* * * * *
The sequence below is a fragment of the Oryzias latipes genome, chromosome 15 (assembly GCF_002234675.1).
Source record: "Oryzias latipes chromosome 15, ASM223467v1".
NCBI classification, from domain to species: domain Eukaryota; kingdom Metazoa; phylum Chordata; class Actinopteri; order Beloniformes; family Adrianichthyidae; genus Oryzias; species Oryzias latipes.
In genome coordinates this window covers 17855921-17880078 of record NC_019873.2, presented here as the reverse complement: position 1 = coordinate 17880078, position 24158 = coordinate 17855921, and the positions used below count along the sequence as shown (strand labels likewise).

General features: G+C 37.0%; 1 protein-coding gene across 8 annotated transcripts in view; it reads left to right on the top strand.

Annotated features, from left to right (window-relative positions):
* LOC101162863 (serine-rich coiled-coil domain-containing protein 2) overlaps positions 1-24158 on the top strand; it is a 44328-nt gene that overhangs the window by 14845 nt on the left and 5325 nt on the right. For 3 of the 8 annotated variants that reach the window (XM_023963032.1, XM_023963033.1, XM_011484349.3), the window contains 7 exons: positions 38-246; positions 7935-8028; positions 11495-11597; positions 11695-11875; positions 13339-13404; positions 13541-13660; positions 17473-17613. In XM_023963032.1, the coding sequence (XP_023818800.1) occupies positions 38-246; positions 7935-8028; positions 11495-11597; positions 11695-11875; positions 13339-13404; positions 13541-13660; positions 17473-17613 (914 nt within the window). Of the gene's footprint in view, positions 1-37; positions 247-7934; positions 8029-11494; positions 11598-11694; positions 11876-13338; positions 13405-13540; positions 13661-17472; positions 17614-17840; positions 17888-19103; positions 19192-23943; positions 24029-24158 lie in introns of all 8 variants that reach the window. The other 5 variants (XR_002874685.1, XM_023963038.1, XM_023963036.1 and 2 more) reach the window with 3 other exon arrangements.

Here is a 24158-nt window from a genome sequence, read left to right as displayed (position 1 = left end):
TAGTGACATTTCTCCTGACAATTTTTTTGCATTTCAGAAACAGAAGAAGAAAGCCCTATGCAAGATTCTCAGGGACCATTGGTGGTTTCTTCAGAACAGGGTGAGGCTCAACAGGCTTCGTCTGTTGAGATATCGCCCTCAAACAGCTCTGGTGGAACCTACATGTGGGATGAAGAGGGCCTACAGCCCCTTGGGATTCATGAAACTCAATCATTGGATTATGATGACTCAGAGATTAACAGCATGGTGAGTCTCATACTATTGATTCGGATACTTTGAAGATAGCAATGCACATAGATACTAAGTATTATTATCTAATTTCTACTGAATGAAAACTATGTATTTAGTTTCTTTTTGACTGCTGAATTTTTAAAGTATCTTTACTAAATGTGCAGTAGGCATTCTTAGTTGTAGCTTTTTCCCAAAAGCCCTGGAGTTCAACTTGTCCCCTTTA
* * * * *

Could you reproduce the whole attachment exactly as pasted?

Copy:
The sequence below is a fragment of the Oryzias latipes genome, chromosome 15 (assembly GCF_002234675.1).
Source record: "Oryzias latipes chromosome 15, ASM223467v1".
NCBI classification, from domain to species: domain Eukaryota; kingdom Metazoa; phylum Chordata; class Actinopteri; order Beloniformes; family Adrianichthyidae; genus Oryzias; species Oryzias latipes.
In genome coordinates this window covers 17855921-17880078 of record NC_019873.2, presented here as the reverse complement: position 1 = coordinate 17880078, position 24158 = coordinate 17855921, and the positions used below count along the sequence as shown (strand labels likewise).

General features: G+C 37.0%; 1 protein-coding gene across 8 annotated transcripts in view; it reads left to right on the top strand.

Annotated features, from left to right (window-relative positions):
* LOC101162863 (serine-rich coiled-coil domain-containing protein 2) overlaps positions 1-24158 on the top strand; it is a 44328-nt gene that overhangs the window by 14845 nt on the left and 5325 nt on the right. For 3 of the 8 annotated variants that reach the window (XM_023963032.1, XM_023963033.1, XM_011484349.3), the window contains 7 exons: positions 38-246; positions 7935-8028; positions 11495-11597; positions 11695-11875; positions 13339-13404; positions 13541-13660; positions 17473-17613. In XM_023963032.1, the coding sequence (XP_023818800.1) occupies positions 38-246; positions 7935-8028; positions 11495-11597; positions 11695-11875; positions 13339-13404; positions 13541-13660; positions 17473-17613 (914 nt within the window). Of the gene's footprint in view, positions 1-37; positions 247-7934; positions 8029-11494; positions 11598-11694; positions 11876-13338; positions 13405-13540; positions 13661-17472; positions 17614-17840; positions 17888-19103; positions 19192-23943; positions 24029-24158 lie in introns of all 8 variants that reach the window. The other 5 variants (XR_002874685.1, XM_023963038.1, XM_023963036.1 and 2 more) reach the window with 3 other exon arrangements.

Here is a 24158-nt window from a genome sequence, read left to right as displayed (position 1 = left end):
TAGTGACATTTCTCCTGACAATTTTTTTGCATTTCAGAAACAGAAGAAGAAAGCCCTATGCAAGATTCTCAGGGACCATTGGTGGTTTCTTCAGAACAGGGTGAGGCTCAACAGGCTTCGTCTGTTGAGATATCGCCCTCAAACAGCTCTGGTGGAACCTACATGTGGGATGAAGAGGGCCTACAGCCCCTTGGGATTCATGAAACTCAATCATTGGATTATGATGACTCAGAGATTAACAGCATGGTGAGTCTCATACTATTGATTCGGATACTTTGAAGATAGCAATGCACATAGATACTAAGTATTATTATCTAATTTCTACTGAATGAAAACTATGTATTTAGTTTCTTTTTGACTGCTGAATTTTTAAAGTATCTTTACTAAATGTGCAGTAGGCATTCTTAGTTGTAGCTTTTTCCCAAAAGCCCTGGAGTTCAACTTGTCCCCTTTA